A bit of #badgelife for online events

For a some of the events that have been forced to move online and do a pure remote participation this year, I have decided to make a few unofficial electronic badges.

It’s a bit of an experiment in open source and super low volume manufacturing in a global context, where participants are all at home, more or less in lockdown.

The reason this can work at all is that making prototype PCBs has become very accessible, with production either in the US or Europe or with relatively cheap shipping from China. Ordering 3, 5 og maybe 10 pcs. of a PCB you have designed is a fairly easy process and even with express shipping half way around the globe, its less than $100 with nice features like ENIG finish and often takes only 1-2 weeks all in all.

So my experiment is to make PCB designs and share them for people to customize, modify and build upon and then order themselves, so that we can have something together, when we sit across the world and participate remotely via livestreaming and chat systems.

The two events are KiCon 2020 Virtual Edition and the Hackaday Remoticon 2020. Both of these events have a solid foundation in electronics hardware so I found it fitting to add a bit of #badgelife.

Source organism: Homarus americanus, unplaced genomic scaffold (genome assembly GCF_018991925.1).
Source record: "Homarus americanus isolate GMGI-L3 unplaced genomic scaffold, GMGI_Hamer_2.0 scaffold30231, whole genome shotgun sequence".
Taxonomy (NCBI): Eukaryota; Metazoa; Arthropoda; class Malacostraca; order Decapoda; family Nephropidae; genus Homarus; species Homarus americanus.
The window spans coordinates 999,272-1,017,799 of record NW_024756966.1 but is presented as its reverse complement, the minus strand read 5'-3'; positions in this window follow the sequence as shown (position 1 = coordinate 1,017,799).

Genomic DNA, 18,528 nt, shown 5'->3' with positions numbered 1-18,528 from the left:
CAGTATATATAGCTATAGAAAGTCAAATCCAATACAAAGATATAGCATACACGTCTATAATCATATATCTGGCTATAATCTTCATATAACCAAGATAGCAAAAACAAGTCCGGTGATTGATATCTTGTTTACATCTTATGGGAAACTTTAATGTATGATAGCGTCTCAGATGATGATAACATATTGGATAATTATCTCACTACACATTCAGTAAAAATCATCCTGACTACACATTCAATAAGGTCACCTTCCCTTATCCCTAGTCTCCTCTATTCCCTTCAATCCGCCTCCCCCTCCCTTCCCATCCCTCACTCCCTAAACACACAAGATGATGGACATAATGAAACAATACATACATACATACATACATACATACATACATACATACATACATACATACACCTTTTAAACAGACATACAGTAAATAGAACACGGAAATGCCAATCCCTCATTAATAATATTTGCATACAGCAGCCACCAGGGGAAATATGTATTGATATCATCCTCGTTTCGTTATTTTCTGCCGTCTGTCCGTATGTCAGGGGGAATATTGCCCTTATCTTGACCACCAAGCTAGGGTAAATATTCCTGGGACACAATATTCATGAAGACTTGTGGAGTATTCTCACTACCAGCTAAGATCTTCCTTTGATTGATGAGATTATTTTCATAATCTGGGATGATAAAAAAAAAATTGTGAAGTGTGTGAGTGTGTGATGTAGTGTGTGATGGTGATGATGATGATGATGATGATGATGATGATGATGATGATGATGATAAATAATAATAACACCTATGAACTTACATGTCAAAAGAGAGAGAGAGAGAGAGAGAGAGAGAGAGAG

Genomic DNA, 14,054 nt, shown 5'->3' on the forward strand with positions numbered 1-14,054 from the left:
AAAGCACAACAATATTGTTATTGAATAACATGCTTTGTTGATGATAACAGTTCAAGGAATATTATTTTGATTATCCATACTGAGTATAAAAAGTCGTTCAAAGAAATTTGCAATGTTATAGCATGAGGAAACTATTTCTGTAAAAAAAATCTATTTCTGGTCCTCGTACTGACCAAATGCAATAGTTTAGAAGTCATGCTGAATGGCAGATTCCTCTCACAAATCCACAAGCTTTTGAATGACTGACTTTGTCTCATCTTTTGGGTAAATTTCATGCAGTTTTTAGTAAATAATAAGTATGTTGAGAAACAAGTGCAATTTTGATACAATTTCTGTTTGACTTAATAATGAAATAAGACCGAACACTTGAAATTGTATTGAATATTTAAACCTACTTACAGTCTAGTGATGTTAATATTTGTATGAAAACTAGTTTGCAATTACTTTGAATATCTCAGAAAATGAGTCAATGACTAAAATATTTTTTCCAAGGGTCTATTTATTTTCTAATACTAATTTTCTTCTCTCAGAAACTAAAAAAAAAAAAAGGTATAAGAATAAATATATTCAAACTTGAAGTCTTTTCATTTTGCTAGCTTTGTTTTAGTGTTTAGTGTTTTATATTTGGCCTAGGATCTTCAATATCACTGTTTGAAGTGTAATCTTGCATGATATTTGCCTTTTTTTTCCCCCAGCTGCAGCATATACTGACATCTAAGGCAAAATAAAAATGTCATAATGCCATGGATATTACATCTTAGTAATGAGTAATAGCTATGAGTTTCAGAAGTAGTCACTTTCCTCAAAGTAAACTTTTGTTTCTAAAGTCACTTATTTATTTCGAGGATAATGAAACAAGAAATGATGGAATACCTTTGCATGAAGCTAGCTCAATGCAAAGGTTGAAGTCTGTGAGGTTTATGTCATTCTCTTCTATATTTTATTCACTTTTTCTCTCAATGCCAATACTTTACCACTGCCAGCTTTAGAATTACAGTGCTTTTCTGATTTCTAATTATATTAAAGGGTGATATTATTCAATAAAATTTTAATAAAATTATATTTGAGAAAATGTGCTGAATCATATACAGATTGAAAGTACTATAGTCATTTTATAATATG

Unofficial KiCon 2020 Virtual Edition Badge

Since KiCon is all about PCB design and the primary toppic this year was the upcomming version 6 release, I decided to make a badge template to use as a starting point. The idea is to have a design that can be scaled and modified with different electronics, manufactured in different colors and still be recognisable as somewhat belonging together, so I went with an elongated hexagon with a few of the lines curved in a bit for a slightly more interesting shape. I also made in so it fit perfectly inside a 100x100mm square, since that is one of the really cheap sizes in many fab houses.

KiCon badge template

I started sharing the relatively blank template and then went on to add in the stuff that I wanted on my version of the badge.

Having designed the 2020 BornHack badge a few months ago, I decided to reuse the controller setup from that, but for power, I wanted to experiment and try out using a LiPo battery and USB charging, so the schematic sheet for power was replaced with a new one and so was the blinky part of the badge, adding in a bunch of tiny RGB LEDs.

I designed all of this in the nightly builds of KiCad, so that I could try out a few of the new features. There is a bunch of small things, but one of the major ones is a big overhaul of the schematics file format and I think somewhat related, the way copying now works. It is now possible to select parts of a schematic, copy it and then open another schematic and paste in what you copied. It sounds simple and it is, but very convenient when reusing parts from other designs.